My first successful quest in Monster Hunter was with "The Claw." But let's go back a bit further.
My friend had told me about this cool game on the PSP that contained swords and monsters and quests, with amazing graphics to boot. And I was a bit skeptical. But then I saw some footage, and was immediately hooked.
The game play looked great, the weapons were impressive, and the monsters breathed fresh air into my then closed off exposure to video games. I was extremely excited to pick up the game for myself, and dive into this interesting new world of beasts and brawls. There was one thing I hadn't considered before buying the game: the controls.
Before my time with Monster Hunter, I had sporadic experience with Phantasy Star Online for the Gamecube. I'd go to my friend's house, boot up the Cubic system, and hunker down for the afternoon, shooting and slashing sci-fi aliens with guns and sabers. When I played Monster Hunter Freedom one, my first impressions struck a similar chord as Phantasy Star. I briefly tried to manually switch the camera forward with the L button every few seconds, like in PSO, but I quickly realized that there was something strikingly different. It was harder: much harder.
My time with PSO spoiled me. Shooting those cybernetic terrestrials with the lock-on system was such fun. I'd run through the halls, blasting away, watching those experience points slowly beef my character up into a maddening warrior, eventually being able to tear through the levels with ease. But there was one thing you never had to do in PSO. You never had to aim.
I realized this when I shot my first bullet with a Bowgun. It flew over the shoulder of the nearest Velociprey, slowly disappearing out of sight. Frustrated, I rearranged my character and tried again. This time it hit the Prey squarely in the chest. The Velociprey responded by leaping high in the air, landing with a thud on my leather plate, sending me reeling. Angrily I got back up and started wailing into him with my Normal S lv1 ammo. But the Prey wasn't dying. And more started spawning. They quickly teamed me, sending me running. After enjoying the show, watching me flee in despair, my friend belatedly informed me about the R button.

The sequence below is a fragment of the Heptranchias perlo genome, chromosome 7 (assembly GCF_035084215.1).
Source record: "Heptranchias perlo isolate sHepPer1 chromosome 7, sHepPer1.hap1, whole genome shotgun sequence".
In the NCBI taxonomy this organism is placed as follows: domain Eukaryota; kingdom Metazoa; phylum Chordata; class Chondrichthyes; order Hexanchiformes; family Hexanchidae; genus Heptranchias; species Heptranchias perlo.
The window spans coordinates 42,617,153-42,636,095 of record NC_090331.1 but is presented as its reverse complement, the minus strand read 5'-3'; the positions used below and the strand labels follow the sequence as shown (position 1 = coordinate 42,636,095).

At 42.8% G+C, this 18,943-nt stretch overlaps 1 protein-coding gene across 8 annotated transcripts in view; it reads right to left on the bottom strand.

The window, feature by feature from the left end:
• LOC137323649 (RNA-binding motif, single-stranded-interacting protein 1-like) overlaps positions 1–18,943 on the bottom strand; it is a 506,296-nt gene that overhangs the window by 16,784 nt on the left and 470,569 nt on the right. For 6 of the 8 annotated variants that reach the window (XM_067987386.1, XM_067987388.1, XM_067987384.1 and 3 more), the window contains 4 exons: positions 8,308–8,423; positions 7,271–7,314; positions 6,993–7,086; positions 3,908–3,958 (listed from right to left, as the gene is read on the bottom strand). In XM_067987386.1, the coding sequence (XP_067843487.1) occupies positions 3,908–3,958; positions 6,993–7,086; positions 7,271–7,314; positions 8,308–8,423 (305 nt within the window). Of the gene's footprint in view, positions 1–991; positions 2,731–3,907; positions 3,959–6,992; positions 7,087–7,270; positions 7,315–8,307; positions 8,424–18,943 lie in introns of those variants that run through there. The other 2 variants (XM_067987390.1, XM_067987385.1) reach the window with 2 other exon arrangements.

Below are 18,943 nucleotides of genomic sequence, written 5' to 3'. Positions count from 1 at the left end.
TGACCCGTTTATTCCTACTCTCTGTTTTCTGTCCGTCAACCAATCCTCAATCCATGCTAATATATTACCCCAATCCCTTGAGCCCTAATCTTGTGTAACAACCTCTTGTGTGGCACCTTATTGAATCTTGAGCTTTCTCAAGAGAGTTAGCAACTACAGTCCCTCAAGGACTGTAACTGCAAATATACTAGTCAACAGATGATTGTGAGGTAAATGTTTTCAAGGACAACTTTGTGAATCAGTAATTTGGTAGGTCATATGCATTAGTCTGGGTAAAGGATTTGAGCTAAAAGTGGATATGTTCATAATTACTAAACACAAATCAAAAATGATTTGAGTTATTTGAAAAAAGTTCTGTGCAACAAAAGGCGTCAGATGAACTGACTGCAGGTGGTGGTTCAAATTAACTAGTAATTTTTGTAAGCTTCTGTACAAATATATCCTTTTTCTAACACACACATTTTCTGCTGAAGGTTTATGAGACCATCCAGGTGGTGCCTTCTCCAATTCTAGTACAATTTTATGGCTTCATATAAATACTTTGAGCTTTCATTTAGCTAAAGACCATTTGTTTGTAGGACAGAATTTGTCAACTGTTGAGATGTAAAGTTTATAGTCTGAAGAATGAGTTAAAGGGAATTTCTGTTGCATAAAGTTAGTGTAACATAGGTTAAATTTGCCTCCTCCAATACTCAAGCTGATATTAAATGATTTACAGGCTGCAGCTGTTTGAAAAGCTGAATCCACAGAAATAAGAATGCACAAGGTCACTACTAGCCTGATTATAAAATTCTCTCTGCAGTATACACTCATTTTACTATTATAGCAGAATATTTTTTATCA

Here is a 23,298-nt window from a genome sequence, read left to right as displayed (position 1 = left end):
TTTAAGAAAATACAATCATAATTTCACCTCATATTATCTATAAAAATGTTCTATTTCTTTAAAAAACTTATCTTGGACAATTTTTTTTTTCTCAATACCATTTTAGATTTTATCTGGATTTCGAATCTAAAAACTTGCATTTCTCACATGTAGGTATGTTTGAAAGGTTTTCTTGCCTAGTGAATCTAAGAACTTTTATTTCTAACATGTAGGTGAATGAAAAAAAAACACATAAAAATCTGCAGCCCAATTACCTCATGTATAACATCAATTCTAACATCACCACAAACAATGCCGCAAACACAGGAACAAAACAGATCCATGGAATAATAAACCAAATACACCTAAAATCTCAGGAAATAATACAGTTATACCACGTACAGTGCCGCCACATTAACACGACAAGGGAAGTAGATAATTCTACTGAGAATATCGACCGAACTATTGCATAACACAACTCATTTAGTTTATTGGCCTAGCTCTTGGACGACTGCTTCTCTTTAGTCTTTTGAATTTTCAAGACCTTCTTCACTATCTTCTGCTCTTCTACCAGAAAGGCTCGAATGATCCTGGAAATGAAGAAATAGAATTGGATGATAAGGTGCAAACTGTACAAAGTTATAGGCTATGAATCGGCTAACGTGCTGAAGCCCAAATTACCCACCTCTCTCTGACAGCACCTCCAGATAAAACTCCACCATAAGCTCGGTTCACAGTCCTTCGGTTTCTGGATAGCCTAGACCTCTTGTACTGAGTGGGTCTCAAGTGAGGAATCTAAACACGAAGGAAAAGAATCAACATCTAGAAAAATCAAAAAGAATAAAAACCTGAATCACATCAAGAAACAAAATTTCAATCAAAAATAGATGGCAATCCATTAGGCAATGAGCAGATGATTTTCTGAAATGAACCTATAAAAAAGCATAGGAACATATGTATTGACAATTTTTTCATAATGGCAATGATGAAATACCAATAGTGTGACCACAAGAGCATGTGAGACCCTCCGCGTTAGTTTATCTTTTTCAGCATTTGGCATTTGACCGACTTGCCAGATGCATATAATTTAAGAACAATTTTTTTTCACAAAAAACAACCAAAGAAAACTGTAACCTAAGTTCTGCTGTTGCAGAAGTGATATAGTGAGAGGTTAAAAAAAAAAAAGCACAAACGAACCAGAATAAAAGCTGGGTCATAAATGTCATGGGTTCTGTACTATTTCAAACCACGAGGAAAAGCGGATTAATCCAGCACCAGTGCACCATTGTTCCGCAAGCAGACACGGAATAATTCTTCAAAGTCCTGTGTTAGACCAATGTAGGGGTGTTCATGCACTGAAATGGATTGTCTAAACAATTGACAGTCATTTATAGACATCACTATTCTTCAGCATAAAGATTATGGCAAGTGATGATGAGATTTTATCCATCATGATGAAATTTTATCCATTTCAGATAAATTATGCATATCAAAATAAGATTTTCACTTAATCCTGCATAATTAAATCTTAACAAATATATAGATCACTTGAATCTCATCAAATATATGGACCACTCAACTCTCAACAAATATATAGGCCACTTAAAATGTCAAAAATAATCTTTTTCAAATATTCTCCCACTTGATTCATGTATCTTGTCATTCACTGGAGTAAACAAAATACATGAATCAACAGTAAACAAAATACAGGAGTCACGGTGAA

Burned by my horrible encounter with the smallest of enemies, I quickly switched to a Great Sword. Ah, now here was a ferocious weapon to possess! Oozing with newfound confidence, I brandished my Bone Blade into battle, running back to the pack of Prey with a vengeance. I easily disposed of three Velociprey, gleefully gazing upon their corpses, when their leader ran up behind me. After calling in for his calvary, The Velocidrome started running around me. Confused, I quickly tried to change the camera view with my left thumb, attempting to get a better view on this agile assailant. And then it did something unexpected. After I had turned the camera all the way around to finally gaze once more on the creature, the Velocidrome jumped clear over my head, landing behind me. By this time, the other Prey had circled me and started chomping me to bits, so once again I had to retreat.
It was after that when I finally discovered "The Claw." Hooking your index finger on top of the Directional Buttons, I had finally gained proper control of my character. After mastering this technique, my hand-eye coordination was on par to deliver the future Rathian body parts back to the village with ease. I was finally Head Honcho; the top dog. But then something I had been eagerly anticipating for a very long time happened. Monster Hunter Tri was released.
Words couldn't quite describe what I was thinking when I first set foot in the Sandy Plains of MH Tri. The series finally felt like a console game. After all that time on the PSP, the feeling of sheer grandeur was matched with the palpable feeling of solid controls. I had fond memories of playing RPG's like Kingdom Hearts II and Mass Effect. For the first time in my hands, the Monster Hunter series finally FELT like a true game.
And that, my friends, is why I cannot voluntarily go back to "The Claw." If MH: Portable 3rd (Freedom 3) is released for the PSP and the PSP only, then I will play it, and I will have that same feeling as I did back in Freedom one and two. But if there is even a slight chance that I can have the same experience as I did with Tri on a handheld platform, then, my friends, I don't think I will ever be able to return to "The Claw."